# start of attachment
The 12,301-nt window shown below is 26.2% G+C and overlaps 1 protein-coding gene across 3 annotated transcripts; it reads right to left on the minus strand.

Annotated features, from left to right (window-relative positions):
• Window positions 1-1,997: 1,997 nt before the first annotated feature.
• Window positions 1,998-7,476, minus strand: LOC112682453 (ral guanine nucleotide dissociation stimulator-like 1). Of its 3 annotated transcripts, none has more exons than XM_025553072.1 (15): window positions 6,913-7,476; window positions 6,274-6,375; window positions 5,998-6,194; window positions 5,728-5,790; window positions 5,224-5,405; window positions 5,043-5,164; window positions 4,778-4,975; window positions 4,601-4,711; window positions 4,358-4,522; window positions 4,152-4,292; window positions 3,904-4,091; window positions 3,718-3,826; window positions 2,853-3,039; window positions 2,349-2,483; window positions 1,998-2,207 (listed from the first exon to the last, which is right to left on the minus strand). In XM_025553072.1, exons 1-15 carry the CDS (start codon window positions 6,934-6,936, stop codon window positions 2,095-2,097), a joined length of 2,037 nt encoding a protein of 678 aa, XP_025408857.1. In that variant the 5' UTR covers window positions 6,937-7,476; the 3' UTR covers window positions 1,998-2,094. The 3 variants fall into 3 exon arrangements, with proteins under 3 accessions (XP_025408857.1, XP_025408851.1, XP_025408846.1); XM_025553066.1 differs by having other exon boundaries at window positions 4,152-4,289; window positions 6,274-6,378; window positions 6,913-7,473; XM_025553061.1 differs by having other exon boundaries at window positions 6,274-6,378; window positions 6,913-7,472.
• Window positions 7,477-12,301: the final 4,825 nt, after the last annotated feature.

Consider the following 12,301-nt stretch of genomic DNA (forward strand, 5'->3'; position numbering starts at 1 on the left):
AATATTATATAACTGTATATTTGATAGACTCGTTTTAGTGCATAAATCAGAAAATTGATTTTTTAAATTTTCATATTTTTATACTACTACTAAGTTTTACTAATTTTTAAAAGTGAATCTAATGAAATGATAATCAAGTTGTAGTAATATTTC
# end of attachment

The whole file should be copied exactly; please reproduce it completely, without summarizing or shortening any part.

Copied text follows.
The 12,301-nt window shown below is 26.2% G+C and overlaps 1 protein-coding gene across 3 annotated transcripts; it reads right to left on the minus strand.

Annotated features, from left to right (window-relative positions):
• Window positions 1-1,997: 1,997 nt before the first annotated feature.
• Window positions 1,998-7,476, minus strand: LOC112682453 (ral guanine nucleotide dissociation stimulator-like 1). Of its 3 annotated transcripts, none has more exons than XM_025553072.1 (15): window positions 6,913-7,476; window positions 6,274-6,375; window positions 5,998-6,194; window positions 5,728-5,790; window positions 5,224-5,405; window positions 5,043-5,164; window positions 4,778-4,975; window positions 4,601-4,711; window positions 4,358-4,522; window positions 4,152-4,292; window positions 3,904-4,091; window positions 3,718-3,826; window positions 2,853-3,039; window positions 2,349-2,483; window positions 1,998-2,207 (listed from the first exon to the last, which is right to left on the minus strand). In XM_025553072.1, exons 1-15 carry the CDS (start codon window positions 6,934-6,936, stop codon window positions 2,095-2,097), a joined length of 2,037 nt encoding a protein of 678 aa, XP_025408857.1. In that variant the 5' UTR covers window positions 6,937-7,476; the 3' UTR covers window positions 1,998-2,094. The 3 variants fall into 3 exon arrangements, with proteins under 3 accessions (XP_025408857.1, XP_025408851.1, XP_025408846.1); XM_025553066.1 differs by having other exon boundaries at window positions 4,152-4,289; window positions 6,274-6,378; window positions 6,913-7,473; XM_025553061.1 differs by having other exon boundaries at window positions 6,274-6,378; window positions 6,913-7,472.
• Window positions 7,477-12,301: the final 4,825 nt, after the last annotated feature.

Consider the following 12,301-nt stretch of genomic DNA (forward strand, 5'->3'; position numbering starts at 1 on the left):
AATATTATATAACTGTATATTTGATAGACTCGTTTTAGTGCATAAATCAGAAAATTGATTTTTTAAATTTTCATATTTTTATACTACTACTAAGTTTTACTAATTTTTAAAAGTGAATCTAATGAAATGATAATCAAGTTGTAGTAATATTTC